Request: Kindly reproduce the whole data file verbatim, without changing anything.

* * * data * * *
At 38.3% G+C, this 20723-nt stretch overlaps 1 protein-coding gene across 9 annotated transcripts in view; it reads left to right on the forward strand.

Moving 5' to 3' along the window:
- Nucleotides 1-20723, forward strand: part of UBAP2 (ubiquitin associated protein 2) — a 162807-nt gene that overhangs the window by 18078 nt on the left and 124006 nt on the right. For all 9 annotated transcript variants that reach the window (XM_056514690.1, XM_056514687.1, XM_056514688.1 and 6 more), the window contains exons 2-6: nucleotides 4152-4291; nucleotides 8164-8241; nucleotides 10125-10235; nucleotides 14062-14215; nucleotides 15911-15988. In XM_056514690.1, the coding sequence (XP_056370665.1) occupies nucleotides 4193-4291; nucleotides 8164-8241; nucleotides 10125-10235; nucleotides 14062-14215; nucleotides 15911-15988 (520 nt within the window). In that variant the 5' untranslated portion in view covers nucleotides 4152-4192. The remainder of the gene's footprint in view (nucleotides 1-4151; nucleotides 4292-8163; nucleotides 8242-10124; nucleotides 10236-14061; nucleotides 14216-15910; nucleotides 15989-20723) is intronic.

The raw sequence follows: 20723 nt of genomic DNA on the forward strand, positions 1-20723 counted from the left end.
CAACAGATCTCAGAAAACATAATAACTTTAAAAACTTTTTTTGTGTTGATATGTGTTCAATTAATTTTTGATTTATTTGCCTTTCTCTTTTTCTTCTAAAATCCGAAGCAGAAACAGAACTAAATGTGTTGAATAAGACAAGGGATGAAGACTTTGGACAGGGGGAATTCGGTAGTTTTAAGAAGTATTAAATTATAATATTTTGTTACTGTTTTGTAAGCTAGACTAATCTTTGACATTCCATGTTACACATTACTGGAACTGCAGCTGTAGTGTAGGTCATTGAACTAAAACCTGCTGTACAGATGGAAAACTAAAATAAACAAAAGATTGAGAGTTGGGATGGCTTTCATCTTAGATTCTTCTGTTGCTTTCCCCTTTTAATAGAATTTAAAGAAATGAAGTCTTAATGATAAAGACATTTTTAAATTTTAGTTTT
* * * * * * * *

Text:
At 38.3% G+C, this 20723-nt stretch overlaps 1 protein-coding gene across 9 annotated transcripts in view; it reads left to right on the forward strand.

Moving 5' to 3' along the window:
- Nucleotides 1-20723, forward strand: part of UBAP2 (ubiquitin associated protein 2) — a 162807-nt gene that overhangs the window by 18078 nt on the left and 124006 nt on the right. For all 9 annotated transcript variants that reach the window (XM_056514690.1, XM_056514687.1, XM_056514688.1 and 6 more), the window contains exons 2-6: nucleotides 4152-4291; nucleotides 8164-8241; nucleotides 10125-10235; nucleotides 14062-14215; nucleotides 15911-15988. In XM_056514690.1, the coding sequence (XP_056370665.1) occupies nucleotides 4193-4291; nucleotides 8164-8241; nucleotides 10125-10235; nucleotides 14062-14215; nucleotides 15911-15988 (520 nt within the window). In that variant the 5' untranslated portion in view covers nucleotides 4152-4192. The remainder of the gene's footprint in view (nucleotides 1-4151; nucleotides 4292-8163; nucleotides 8242-10124; nucleotides 10236-14061; nucleotides 14216-15910; nucleotides 15989-20723) is intronic.

The raw sequence follows: 20723 nt of genomic DNA on the forward strand, positions 1-20723 counted from the left end.
CAACAGATCTCAGAAAACATAATAACTTTAAAAACTTTTTTTGTGTTGATATGTGTTCAATTAATTTTTGATTTATTTGCCTTTCTCTTTTTCTTCTAAAATCCGAAGCAGAAACAGAACTAAATGTGTTGAATAAGACAAGGGATGAAGACTTTGGACAGGGGGAATTCGGTAGTTTTAAGAAGTATTAAATTATAATATTTTGTTACTGTTTTGTAAGCTAGACTAATCTTTGACATTCCATGTTACACATTACTGGAACTGCAGCTGTAGTGTAGGTCATTGAACTAAAACCTGCTGTACAGATGGAAAACTAAAATAAACAAAAGATTGAGAGTTGGGATGGCTTTCATCTTAGATTCTTCTGTTGCTTTCCCCTTTTAATAGAATTTAAAGAAATGAAGTCTTAATGATAAAGACATTTTTAAATTTTAGTTTT